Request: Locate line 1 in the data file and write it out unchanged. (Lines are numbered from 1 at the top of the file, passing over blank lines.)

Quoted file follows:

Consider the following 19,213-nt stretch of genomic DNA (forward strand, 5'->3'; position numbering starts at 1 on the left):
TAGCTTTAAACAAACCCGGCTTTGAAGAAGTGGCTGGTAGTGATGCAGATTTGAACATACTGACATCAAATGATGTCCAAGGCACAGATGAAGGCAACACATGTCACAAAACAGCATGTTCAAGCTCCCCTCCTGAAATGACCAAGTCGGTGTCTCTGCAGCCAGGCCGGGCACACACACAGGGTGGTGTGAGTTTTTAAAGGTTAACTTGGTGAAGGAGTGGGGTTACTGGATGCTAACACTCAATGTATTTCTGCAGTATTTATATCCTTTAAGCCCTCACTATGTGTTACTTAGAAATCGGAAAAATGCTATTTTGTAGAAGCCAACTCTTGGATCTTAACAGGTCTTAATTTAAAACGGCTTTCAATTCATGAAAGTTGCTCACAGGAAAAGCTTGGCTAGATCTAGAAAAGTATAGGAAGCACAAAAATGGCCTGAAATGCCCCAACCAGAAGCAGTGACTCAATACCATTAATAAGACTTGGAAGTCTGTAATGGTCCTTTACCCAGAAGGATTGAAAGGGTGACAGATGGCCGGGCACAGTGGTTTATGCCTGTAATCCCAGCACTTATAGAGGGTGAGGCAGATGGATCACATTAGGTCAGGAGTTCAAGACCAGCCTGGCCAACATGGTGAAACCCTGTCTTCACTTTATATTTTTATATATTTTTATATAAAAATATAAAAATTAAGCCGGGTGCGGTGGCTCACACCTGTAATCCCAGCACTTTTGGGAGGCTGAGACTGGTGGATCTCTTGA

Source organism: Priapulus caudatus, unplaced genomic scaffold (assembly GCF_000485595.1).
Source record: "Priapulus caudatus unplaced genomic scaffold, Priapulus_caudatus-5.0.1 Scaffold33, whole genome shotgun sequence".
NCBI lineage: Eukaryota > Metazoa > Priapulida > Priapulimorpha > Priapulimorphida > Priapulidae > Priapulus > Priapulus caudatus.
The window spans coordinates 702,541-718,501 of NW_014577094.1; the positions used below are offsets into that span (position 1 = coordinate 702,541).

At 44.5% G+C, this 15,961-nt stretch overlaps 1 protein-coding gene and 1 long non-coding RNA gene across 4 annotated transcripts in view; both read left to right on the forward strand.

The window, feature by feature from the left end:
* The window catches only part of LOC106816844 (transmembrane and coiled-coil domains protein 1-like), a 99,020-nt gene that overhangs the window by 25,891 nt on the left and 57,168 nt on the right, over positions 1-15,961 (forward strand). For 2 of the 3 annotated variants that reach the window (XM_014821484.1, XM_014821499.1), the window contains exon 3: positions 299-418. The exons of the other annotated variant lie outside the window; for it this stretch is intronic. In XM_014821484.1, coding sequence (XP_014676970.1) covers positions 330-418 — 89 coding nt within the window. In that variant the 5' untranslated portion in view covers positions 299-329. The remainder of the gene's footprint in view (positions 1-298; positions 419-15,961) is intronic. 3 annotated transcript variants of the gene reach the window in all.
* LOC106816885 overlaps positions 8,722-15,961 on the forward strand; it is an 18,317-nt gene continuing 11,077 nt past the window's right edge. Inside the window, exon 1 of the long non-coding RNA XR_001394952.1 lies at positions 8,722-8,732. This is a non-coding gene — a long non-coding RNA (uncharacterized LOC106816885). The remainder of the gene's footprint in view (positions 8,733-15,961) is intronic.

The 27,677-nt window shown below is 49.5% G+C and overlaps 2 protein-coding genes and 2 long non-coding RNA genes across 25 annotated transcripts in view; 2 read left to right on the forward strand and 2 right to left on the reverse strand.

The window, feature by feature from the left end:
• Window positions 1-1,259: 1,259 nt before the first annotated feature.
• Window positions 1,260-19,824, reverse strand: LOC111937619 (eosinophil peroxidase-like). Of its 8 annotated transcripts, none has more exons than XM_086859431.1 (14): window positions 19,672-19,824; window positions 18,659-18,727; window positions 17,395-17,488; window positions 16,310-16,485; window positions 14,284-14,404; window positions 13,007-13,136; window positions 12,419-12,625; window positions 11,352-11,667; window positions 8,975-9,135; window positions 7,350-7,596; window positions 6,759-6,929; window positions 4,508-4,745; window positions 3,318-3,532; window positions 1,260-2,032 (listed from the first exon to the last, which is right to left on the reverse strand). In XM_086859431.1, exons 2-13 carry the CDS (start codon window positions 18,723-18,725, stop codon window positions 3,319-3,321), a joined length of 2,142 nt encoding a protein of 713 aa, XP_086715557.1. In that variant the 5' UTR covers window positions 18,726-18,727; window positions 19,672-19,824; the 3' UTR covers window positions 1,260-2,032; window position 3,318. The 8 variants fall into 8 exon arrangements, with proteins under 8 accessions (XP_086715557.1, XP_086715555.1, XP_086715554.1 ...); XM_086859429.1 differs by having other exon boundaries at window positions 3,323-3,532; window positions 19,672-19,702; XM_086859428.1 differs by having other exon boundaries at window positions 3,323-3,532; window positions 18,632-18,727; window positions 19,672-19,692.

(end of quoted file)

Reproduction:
Consider the following 19,213-nt stretch of genomic DNA (forward strand, 5'->3'; position numbering starts at 1 on the left):